A small group of protesters with a one-man band and a bugler gathered March 26 in front of the Jeffco government building to protest what they see as the unethical behavior of former county commissioner John Odom.
After losing the District 2 seat in last November’s election to Democrat Casey Tighe, Odom stopped attending meetings. Starting after the Nov. 15 regular meeting of the commission, Odom missed up to six meetings.
For the month and a half that remained in his term after losing the election, Odom collected more than $15,000 in compensation when county benefits are taken into account, said Judy Denison, who was helping to lead the protest.
Odom’s only penalty for missing the meetings was $60, Denison said.
“It’s a matter of ethics and integrity,” Denison said. “He did nothing illegal. He paid his $60 fine (for missing six meetings). He collected his pay and did nothing for it.”
According to Jeffco spokeswoman Kathryn Heider, Odom missed six required meetings after losing the election: two on Dec. 4, two on Dec. 11 and two on Dec. 18.
County commissioners, by law, are required only to attend two meetings a week. If a commissioner misses any of those meetings for an unexcused reason, by law the county can deduct $10 per meeting from the commissioner’s pay, Heider said.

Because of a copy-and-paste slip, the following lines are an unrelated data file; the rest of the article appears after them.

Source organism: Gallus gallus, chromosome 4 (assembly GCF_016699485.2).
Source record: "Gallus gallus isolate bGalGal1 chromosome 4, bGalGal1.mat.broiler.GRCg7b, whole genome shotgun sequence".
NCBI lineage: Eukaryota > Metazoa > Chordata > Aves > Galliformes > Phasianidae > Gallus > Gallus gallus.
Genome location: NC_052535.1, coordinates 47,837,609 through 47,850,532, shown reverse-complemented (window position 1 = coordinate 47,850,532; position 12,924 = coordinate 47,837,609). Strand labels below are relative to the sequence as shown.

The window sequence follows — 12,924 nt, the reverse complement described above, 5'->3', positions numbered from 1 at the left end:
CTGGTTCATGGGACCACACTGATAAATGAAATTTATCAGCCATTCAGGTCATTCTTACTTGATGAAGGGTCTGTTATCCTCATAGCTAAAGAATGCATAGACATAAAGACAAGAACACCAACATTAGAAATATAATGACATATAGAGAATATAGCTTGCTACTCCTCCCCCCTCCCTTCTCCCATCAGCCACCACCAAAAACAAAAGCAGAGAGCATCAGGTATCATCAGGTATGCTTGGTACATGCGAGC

The final paycheck in Odom’s $87,300 annual salary was docked $60, Heider said. She didn’t know if Odom attended other meetings after the election was declared for Tighe several weeks after Election Day.
Denison, along with about a dozen other protesters, called on Odom to donate the salary he collected after he stopped attending meetings to the Jefferson Center for Mental Health. The center had its budget cut by $163,000 by the county this year.
Among the votes Odom missed was the one that gave final approval to the county’s 2013 budget.
Since the November election, Odom has not responded to several requests from the Courier for an interview, including one made last week.
It seems Odom’s reticence to talk to the media also extends to his former constituents and supporters.
Both Denison and Bob Haworth — who attended last Tuesday’s protest at the Taj Mahal and performed as a one-man band — said they had reached out to Odom, with no response. Haworth, who said he voted for Odom, even tried to speak to the former commissioner at his home.
“He was hostile,” Haworth said. “I thought it was going to get unpleasant.”
According to Haworth, after Odom told him to get off his property, Odom told Haworth he didn’t owe the taxpayers anything. Haworth said he wanted to make sure Odom had a chance to tell his side of the story.
“If he had a reason for the absences, he should have said them,” Haworth said. “He was miffed he lost the election, and he wasn’t going to go to work.”
Karen Oxman, another protester, said the number of Jeffco commissioners should be increased from three to five to reflect the county’s large population.
Denison said one goal of the protest was to send other politicians a message that they will be held accountable.
Contact Ramsey Scott at firstname.lastname@example.org or 303-933-2233, ext. 22, and follow him on Twitter @RamseyColumbine.